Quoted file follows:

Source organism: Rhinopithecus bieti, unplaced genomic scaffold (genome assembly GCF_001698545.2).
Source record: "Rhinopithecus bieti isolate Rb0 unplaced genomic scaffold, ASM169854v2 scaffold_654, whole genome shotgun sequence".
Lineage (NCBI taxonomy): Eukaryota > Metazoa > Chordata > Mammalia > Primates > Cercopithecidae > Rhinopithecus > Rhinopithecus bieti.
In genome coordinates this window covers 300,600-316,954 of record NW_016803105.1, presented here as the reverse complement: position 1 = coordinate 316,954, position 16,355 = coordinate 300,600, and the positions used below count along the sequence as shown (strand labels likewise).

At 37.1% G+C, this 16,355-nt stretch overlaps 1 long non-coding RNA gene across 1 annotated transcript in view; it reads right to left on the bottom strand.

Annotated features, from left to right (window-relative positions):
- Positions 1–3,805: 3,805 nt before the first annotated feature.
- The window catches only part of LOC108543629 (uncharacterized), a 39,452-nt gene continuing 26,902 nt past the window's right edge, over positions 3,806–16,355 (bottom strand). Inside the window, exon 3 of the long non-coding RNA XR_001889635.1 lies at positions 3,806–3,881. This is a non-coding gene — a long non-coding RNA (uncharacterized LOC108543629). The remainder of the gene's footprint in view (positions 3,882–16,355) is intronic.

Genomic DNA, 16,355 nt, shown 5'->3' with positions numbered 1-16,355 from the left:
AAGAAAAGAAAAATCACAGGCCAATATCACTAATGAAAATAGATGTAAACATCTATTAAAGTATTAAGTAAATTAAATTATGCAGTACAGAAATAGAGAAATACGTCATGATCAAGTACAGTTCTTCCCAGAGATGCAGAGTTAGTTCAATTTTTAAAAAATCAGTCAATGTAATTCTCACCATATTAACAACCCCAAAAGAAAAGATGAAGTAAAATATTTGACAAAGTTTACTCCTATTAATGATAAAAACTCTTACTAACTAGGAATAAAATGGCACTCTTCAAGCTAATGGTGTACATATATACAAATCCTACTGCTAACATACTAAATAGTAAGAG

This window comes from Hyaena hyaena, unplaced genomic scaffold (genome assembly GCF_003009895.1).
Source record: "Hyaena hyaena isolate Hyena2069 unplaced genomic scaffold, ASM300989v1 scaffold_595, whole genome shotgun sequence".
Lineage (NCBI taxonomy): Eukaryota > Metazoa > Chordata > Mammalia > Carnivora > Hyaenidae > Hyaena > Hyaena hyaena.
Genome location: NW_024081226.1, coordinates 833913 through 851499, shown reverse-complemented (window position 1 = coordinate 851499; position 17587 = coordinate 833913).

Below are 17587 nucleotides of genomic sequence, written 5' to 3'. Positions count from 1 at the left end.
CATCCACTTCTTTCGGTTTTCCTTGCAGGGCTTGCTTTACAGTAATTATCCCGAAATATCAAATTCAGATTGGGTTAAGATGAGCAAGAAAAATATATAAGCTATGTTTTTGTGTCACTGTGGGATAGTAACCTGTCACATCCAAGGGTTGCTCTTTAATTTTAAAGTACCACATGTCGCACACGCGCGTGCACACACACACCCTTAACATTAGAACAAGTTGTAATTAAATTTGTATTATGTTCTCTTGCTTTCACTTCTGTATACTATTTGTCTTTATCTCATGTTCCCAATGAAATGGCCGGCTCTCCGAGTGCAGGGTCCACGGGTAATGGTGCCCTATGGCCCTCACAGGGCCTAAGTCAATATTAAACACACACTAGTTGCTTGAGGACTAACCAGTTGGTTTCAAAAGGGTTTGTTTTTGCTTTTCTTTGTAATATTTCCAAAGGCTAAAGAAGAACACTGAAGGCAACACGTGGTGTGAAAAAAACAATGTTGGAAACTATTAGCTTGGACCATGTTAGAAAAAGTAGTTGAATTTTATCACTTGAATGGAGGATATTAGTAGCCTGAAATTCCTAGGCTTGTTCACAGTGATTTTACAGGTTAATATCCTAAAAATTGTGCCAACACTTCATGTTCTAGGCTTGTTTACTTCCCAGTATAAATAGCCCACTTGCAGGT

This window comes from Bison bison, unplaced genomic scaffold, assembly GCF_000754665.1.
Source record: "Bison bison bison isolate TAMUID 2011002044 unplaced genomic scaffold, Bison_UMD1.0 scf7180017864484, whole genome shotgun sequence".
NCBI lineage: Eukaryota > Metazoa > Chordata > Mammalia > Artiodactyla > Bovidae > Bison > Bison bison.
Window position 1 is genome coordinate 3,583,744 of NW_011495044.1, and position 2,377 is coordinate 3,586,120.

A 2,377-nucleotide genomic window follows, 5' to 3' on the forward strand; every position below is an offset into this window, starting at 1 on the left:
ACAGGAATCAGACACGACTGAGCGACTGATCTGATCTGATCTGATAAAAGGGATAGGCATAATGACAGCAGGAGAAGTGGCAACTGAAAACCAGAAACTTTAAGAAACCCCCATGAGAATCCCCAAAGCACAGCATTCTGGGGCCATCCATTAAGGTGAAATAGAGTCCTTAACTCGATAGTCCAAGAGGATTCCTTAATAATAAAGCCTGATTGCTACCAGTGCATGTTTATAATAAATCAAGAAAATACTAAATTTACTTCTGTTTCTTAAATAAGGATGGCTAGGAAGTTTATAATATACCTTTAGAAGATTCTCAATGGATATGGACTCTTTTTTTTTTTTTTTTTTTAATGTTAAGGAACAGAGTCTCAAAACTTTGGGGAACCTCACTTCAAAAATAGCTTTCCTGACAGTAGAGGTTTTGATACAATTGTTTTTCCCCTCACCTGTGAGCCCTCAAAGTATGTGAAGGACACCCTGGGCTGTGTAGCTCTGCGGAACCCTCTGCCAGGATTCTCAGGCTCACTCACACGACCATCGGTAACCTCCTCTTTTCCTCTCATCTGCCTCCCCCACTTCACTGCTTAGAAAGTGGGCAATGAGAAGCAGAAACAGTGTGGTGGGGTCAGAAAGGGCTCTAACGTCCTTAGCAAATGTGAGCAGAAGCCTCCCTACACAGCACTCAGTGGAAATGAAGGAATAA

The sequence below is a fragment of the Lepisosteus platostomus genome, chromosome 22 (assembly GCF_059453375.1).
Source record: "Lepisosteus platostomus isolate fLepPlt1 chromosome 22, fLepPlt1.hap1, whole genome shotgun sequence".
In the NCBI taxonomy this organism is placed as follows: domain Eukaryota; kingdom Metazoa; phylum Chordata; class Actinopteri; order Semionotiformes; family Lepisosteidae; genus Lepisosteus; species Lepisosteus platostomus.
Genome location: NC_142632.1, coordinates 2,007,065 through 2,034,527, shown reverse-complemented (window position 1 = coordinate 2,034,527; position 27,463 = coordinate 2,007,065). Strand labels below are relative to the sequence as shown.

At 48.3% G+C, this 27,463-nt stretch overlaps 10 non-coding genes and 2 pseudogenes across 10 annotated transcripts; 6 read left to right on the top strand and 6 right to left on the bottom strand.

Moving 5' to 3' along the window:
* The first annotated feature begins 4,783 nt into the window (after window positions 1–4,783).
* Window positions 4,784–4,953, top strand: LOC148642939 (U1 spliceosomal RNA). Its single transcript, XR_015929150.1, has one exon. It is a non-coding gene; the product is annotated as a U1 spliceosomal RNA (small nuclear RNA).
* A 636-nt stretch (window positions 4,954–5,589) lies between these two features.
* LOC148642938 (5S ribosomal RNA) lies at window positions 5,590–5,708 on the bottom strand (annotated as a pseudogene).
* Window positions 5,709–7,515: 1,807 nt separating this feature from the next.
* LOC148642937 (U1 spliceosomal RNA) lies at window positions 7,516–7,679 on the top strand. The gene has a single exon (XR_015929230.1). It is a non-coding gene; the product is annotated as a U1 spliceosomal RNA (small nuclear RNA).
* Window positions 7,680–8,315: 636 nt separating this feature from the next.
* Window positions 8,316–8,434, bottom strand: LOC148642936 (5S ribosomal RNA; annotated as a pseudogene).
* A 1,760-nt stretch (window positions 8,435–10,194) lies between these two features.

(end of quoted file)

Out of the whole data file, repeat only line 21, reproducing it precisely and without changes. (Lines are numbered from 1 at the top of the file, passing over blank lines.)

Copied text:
A 2,377-nucleotide genomic window follows, 5' to 3' on the forward strand; every position below is an offset into this window, starting at 1 on the left: